05/13/2016 2:50PM

Hovdey: Pegasus World Cup could Eclipse racing galaxy


The Donn is dead, or so reads the fine print on the announcement this week of plans to run the Pegasus World Cup at Gulfstream Park in January.

In order to secure a Grade 1 rating for the 1 1/8-mile main-track event, which is advertising a purse of $12 million plus incentives, track officials had to cannibalize one of their existing Grade 1 events that most closely matched the proposed conditions of the Pegasus World Cup’s nine furlongs on dirt. That race was the Donn Handicap, named for the family that owned and operated Gulfstream Park from 1944 until 1989.

More than a quarter of a century later, the Donn name became disposable in the face of Frank Stronach’s vision for a race that would challenge the Dubai World Cup for global purse supremacy. The legacies of James Donn Sr., his son James Jr., and grandson Doug already had receded into the mists of time, hurried along by a succession of owners and obscured by Stronach’s razing of the Gulfstream facility in favor of the shopping/racetrack complex of today.

The Donn Handicap was still a nice touch, though, acknowledging that Gulfstream Park had something of a history prior to its purchase by Stronach in 1999. Stronach, however, is more interested in making history rather than celebrating it, and so comes the Pegasus World Cup, fascinating in the abstract and a curiosity on paper that raises more questions than it answers.

The Dubai World Cup’s purse has been $10 million ever since the event was moved to Meydan in 2010. Along with a mega-day that tops $25 million, the Dubai World Cup is funded by the oil, trade, and tourist commerce run by the ruling Maktoum family and its friends.

The Pegasus World Cup is being advertised at $12 million, theoretically funded by a dozen million-dollar antes for the 12 proposed starters. Or, more accurately, the 12 starting positions because the actual starters need not be named right away, and the 12 starting positions can be syndicated, resold, or creatively monetized in ways that neither the racetrack nor the Florida racing authorities have yet to imagine.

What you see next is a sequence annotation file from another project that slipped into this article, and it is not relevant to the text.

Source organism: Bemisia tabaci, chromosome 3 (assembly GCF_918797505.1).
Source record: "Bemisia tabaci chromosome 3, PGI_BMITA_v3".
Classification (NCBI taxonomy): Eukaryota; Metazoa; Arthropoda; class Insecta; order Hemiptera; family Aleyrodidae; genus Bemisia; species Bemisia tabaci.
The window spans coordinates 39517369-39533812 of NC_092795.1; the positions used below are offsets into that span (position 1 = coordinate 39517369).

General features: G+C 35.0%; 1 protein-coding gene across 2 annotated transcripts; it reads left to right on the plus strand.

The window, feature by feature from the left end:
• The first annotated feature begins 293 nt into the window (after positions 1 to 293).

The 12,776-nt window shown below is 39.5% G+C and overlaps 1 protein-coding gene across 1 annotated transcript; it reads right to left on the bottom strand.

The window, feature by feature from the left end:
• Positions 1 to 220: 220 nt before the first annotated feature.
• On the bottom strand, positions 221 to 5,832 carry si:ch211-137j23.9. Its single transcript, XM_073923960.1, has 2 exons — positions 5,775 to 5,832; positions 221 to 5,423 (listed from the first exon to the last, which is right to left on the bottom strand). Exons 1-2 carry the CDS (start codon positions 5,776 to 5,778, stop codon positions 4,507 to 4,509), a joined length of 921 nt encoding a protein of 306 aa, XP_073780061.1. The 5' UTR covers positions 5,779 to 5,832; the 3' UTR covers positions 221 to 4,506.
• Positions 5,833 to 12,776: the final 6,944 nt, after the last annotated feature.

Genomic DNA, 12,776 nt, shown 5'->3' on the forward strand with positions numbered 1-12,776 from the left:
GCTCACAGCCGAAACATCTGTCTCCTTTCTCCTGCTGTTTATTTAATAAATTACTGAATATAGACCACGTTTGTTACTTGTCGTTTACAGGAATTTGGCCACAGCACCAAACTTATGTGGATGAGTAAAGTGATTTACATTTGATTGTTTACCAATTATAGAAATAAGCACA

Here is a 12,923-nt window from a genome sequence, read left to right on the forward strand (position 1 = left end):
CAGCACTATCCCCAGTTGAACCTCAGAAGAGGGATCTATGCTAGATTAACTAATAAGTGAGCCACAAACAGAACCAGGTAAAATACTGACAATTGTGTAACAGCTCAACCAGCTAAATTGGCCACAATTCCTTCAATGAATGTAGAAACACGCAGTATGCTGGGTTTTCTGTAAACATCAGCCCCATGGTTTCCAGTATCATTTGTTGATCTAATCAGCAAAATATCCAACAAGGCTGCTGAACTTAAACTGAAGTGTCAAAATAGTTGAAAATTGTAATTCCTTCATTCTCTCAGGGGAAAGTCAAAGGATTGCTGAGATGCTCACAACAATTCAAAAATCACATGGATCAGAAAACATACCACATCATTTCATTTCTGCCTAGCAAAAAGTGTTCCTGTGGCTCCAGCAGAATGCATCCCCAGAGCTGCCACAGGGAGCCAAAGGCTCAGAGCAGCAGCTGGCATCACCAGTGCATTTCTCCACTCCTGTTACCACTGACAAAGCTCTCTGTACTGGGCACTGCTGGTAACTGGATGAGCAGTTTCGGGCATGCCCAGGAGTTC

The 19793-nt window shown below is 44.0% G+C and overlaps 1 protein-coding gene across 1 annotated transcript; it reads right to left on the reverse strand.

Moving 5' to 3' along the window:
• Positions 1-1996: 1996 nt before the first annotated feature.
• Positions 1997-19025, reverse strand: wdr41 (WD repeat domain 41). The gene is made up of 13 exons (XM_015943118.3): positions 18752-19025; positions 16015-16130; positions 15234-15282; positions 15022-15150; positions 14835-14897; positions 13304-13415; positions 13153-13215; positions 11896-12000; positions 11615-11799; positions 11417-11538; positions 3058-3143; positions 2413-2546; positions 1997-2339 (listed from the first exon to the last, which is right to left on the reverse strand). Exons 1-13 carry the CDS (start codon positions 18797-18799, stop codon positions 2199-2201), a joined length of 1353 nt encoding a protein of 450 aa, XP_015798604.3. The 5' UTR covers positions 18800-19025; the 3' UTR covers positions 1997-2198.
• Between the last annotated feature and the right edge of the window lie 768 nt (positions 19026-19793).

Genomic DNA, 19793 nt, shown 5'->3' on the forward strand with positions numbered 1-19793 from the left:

In essence, the $12 million comes from a mash-up of the tried and true Quarter Horse futurity model – in which owners fund a huge purse with their own eligibility fees – and a variation on the classic calcutta. As for the Pegasus World Cup shareholders participating in television, handle, and sponsorship money, pie in the sky comes in all sorts of flavors.

In recent years, the North American racing year has settled into three distinct dramatic acts, and it seems to work pretty well. Act I is the Triple Crown season, including the rich 3-year-old preps and the three races of the Crown itself. If there is no shot at a Triple Crown winner, the all-star program now offered by Belmont Park on Belmont Stakes Day at least provides sizzle to what used to be a routine afternoon and serves as a pivot to the summer season, anchored by Saratoga and Del Mar. Act III is comprised of the final Breeders’ Cup preliminaries and the Cup itself, usually run in early November.

The Pegasus World Cup would skewer the current balance with a one-shot event so unusual that it could hardly be ignored. The massive statue of Pegasus dominating the Gulfstream skyline seems here to stay, but the Pegasus World Cup is ephemeral, so questions are worth asking, such as –

Why 1 1/8 miles? If you want a true championship event taken seriously, it should be 1 1/4 miles, especially when it is offered on an oval like Gulfstream Park’s, with its foreshortened run to the first turn in nine-furlong events. The last thing you want to do is put the chance of a bad post position in play for a million-dollar buy-in.

Why worry about a conflict with the Dubai World Cup? Put the race right in Dubai’s face in terms of both distance and date. Even if Dubai matches the Pegasus cash ($12.1 million Dubai World Cup, anyone?), American horses will stay home in droves rather than traveling half a world away.

No one should have a problem with innovation. That is where the Breeders’ Cup came from, as well as the Washington, D.C., International, the Arlington Million, the Maryland Million, and the Claiming Crown.

Still, it is hard to understand what Stronach has against Santa Anita Park, which at last glance was a key part of The Stronach Group’s holdings. The Santa Anita Handicap in early March already was suffering from its 20-year proximity to the Dubai World Cup. Surrounded now by a $12 million pot on one side and a $10 million race on the other, the Handicap could shrivel away to nothing, and any chance that the Pegasus World Cup could rotate between the prime Stronach properties was scotched by the appropriation of the Donn, a race that was fun while it lasted.

The Stronach Group already has a prime product called the Preakness. Want to shake things up? Move the middle jewel of the Triple Crown to a reinvigorated Laurel Race Course, give it a $5 million purse, and run it a week later. You could even put Pegasus on a flatbed and put him in the infield for the day. He’d fit right in.